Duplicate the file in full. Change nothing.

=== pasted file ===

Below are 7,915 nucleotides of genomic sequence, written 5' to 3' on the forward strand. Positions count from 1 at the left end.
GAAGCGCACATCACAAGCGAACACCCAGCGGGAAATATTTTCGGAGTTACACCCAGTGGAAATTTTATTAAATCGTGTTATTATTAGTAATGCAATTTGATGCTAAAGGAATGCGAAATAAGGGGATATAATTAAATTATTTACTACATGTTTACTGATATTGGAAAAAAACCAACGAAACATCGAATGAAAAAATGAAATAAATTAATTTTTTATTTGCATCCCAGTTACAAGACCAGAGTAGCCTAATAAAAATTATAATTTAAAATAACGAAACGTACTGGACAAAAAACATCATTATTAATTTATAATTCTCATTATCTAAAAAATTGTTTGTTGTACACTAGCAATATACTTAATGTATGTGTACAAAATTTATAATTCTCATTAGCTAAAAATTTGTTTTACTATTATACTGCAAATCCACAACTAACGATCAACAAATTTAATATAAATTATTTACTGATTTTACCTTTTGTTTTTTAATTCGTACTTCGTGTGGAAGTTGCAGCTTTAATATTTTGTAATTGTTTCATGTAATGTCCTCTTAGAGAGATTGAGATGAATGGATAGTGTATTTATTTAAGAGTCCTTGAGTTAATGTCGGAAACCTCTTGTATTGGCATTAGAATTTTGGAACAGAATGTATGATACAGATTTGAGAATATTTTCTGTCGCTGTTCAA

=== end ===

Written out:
Below are 7,915 nucleotides of genomic sequence, written 5' to 3' on the forward strand. Positions count from 1 at the left end.
GAAGCGCACATCACAAGCGAACACCCAGCGGGAAATATTTTCGGAGTTACACCCAGTGGAAATTTTATTAAATCGTGTTATTATTAGTAATGCAATTTGATGCTAAAGGAATGCGAAATAAGGGGATATAATTAAATTATTTACTACATGTTTACTGATATTGGAAAAAAACCAACGAAACATCGAATGAAAAAATGAAATAAATTAATTTTTTATTTGCATCCCAGTTACAAGACCAGAGTAGCCTAATAAAAATTATAATTTAAAATAACGAAACGTACTGGACAAAAAACATCATTATTAATTTATAATTCTCATTATCTAAAAAATTGTTTGTTGTACACTAGCAATATACTTAATGTATGTGTACAAAATTTATAATTCTCATTAGCTAAAAATTTGTTTTACTATTATACTGCAAATCCACAACTAACGATCAACAAATTTAATATAAATTATTTACTGATTTTACCTTTTGTTTTTTAATTCGTACTTCGTGTGGAAGTTGCAGCTTTAATATTTTGTAATTGTTTCATGTAATGTCCTCTTAGAGAGATTGAGATGAATGGATAGTGTATTTATTTAAGAGTCCTTGAGTTAATGTCGGAAACCTCTTGTATTGGCATTAGAATTTTGGAACAGAATGTATGATACAGATTTGAGAATATTTTCTGTCGCTGTTCAA